What's this? What's this?
There's color everywhere
What's this?
There's white things in the air
What's this?
I can't believe my eyes
I must be dreaming...

If I remember correctly, the white stuff is called "snow." I seem to recall it from my childhood, when we would pray for "snow days" so school would be cancelled. In L.A. a "snow day" is when they bring a truck filled with snow to the school and dump it on the playground for the kids to play in.

Update: The day after. Still snowing. When we moved up here, they told us it doesn't snow in Vancouver. Liars.


The word of the week here is turbid:
not clear or transparent because of stirred-up sediment or the like; clouded; opaque; obscured: the turbid waters near the waterfall.
2.thick or dense, as smoke or clouds.
3.confused; muddled; disturbed.

The word, while also describing my current state of mind re: writing, is relevant this week because for the past eight days Vancouver has been under a boil-water advisory due to high levels of turbidity in the reservoir waters. The heavy rains last week caused mudslides that dirtied up the reservoirs, turning the tap water here a nice yellowish brown. (This was best illustrated by the water in the toilet, which perpetually looked like it needed to be flushed. I was going to take a picture, but good taste prevailed. Or possibly I just didn't get to it while the waters were particularly bad.)

Because of fears of bacteria contamination in the water, they issued the boil-water advisory. So, for the past week, no using tap water for drinking, brushing teeth, or washing fruits and veggies. The water all has to be boiled or bottled. Which reminds me of living in China last year, except that at least everyone there knew that the water was unsafe and had big bottles of water delivered to the apartment.

The water looks better now, only faintly brown. But they aren't going to make any decisions about the advisory until after the weekend, so it's off to the store to get more bottled water.

And then I'll try and clear up my mental turbidity about this story that won't decide what it wants to be.

Thursday, November 23, 2006

For aspiring auteurs...

I recently found out about a reality TV show/competition for wannabe directors being produced by Steven Spielberg and Mark Burnett. It's called "On the Lot". The show will follow the usual format: 16 contestants, weekly challenges, eliminations, etc. The winner gets a million dollar development deal with Dreamworks.

The website has the five-minute application films that people have submitted so far. (There's still time to submit a film--deadline's February 16, 2007!) I haven't watched any of them yet, but I'm supposing there's some decent little films.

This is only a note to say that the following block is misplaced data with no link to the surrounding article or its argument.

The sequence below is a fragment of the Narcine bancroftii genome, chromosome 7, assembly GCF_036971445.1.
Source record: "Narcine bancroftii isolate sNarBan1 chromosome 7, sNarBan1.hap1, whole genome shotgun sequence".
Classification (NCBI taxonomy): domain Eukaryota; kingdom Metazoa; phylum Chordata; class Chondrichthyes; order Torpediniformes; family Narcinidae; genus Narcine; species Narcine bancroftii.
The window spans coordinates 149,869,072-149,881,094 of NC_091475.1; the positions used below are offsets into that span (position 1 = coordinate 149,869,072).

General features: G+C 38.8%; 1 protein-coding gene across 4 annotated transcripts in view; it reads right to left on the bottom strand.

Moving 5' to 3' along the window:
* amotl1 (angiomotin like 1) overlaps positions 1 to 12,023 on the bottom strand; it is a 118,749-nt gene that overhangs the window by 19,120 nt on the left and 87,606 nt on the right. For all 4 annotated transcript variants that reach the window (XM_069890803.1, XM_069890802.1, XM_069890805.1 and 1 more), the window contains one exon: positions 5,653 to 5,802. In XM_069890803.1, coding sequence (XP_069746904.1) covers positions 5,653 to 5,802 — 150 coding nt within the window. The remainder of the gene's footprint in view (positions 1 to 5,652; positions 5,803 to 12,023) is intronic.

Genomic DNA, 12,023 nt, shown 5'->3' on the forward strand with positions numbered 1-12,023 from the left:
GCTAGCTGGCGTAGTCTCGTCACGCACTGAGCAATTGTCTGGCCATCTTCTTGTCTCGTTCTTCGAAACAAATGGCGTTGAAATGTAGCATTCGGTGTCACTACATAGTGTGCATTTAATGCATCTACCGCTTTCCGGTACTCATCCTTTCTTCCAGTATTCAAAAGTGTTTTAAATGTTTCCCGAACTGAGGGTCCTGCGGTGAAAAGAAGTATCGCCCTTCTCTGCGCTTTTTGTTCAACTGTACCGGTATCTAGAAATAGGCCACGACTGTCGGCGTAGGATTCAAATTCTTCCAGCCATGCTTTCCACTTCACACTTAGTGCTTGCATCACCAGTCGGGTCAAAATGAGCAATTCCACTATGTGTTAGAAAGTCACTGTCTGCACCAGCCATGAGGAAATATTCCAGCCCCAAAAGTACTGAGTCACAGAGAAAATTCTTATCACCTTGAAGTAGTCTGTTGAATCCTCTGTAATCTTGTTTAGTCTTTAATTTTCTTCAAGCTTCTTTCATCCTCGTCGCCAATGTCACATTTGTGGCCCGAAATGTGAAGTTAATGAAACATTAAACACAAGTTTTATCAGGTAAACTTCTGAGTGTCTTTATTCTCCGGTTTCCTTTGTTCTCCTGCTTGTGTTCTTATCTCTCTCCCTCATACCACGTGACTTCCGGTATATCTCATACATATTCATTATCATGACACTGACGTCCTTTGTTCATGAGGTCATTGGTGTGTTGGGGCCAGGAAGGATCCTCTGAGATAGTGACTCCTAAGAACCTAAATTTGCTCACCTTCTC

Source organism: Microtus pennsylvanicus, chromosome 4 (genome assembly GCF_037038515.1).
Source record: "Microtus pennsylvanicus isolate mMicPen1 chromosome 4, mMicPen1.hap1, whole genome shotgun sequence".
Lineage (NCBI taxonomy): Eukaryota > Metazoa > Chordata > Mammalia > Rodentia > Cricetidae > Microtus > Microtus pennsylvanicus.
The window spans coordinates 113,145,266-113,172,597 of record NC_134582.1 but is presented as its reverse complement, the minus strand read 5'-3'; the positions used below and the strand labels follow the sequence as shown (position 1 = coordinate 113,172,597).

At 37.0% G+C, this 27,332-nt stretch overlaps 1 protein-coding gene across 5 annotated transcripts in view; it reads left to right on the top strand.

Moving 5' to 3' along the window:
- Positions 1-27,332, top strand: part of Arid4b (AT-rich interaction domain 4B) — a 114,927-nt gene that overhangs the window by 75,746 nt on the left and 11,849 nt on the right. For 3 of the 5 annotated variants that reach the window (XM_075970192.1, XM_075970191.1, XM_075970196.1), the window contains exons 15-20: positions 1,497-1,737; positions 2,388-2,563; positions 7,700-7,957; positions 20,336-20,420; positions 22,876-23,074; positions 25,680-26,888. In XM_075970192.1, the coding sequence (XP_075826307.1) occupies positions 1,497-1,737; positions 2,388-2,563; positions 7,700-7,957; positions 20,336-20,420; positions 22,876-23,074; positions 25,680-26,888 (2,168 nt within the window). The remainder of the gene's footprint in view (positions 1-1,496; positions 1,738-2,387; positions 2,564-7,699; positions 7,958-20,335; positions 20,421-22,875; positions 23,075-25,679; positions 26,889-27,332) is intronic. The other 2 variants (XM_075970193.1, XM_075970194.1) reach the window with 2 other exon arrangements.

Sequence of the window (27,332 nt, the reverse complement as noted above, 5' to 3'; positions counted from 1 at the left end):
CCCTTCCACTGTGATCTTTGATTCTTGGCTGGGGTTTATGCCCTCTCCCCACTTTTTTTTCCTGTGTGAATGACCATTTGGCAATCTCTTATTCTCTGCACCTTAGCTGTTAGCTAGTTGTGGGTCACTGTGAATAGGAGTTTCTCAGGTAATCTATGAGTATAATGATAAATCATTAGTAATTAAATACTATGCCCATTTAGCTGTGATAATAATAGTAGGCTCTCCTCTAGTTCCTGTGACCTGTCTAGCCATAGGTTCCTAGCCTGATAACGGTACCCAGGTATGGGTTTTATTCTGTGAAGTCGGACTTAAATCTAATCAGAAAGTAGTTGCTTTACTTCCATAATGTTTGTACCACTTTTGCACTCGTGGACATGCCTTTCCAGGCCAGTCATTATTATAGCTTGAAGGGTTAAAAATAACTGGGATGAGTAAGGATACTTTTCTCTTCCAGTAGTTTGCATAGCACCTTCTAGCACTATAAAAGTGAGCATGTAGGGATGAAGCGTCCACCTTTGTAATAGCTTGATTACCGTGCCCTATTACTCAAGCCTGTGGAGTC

I showed the site to Brad since his dream is to direct movies (as mandated by L.A. County law), but I don't know if he's going to enter something or not.

I'm a little surprised that it's taken this long for them to get around to a show featuring directors--it seems like a more natural fit for TV than following, say, wannabe business tycoons.

Tuesday, November 21, 2006

Everything's Been Done Before

I recommended David Gerrold's SF writing book to Ben the other day, and while browsing through Gerrold's Wikipedia entry, I discovered this:

"After Heinlein's death, Ginny Heinlein gave up her California home, and Gerrold adopted Heinlein's cat, Pixel."
What? My cat's named Pixel, too. A little more searching revealed that Heinlein apparently had a cat named Pixel in The Cat Who Walks Through Walls. The same cat also makes an appearance in To Sail Beyond the Sunset. Neither of which I've ever read.

My cat Pixel was a little upset to hear that he didn't have an original name, and more upset by the fact that his name had been used by Heinlein, of all people. He's not such a big fan of Heinlein's books.

Oh well. At least this explains how Pixel can magically appear in a room half a second after I've thoroughly looked there for him.

Saturday, November 18, 2006

Mt. Shasta

I took this picture while we were driving up to Vancouver last week. Lots of beautiful scenery in northern California.

Tuesday, November 14, 2006

Muse Bootcamp

Enough of that airy-fairy, "write when you're ready" nonsense. I've coddled my Muse for too long now, and what has she done for me lately? Nada. She flits by with an idea every few days or so, but does she stick around for the hard slog? Decidedly not.

Awed once more by the Gord Almighty and his prodigious output, I've had another hard stare at this thing that's shaping up into something suspiciously akin to writer's block. And here's the problem, I think: my brain's gotten into some bad habits. Laziness, for one. But also, the inability to stay focused and immersed in the fictive dream.

I had an idea for a quick, little piece I was going to jot out after coming back from Austin. Quick and little--key words there. Now, I am going to give myself some leeway since I was moving and starting a new job and all that. But when I finally did sit down to write this past weekend, I got all of 200 words in (painfully and slowly at that) and that was it. Brain shut down. Muse in retreat. I'd write a sentence, maybe two, and then my mind would wander away, like an Alzheimer's patient with ADD. Story? What story? Oh...that story. Right. Where was I? type type typ--Oooh, what's that over there?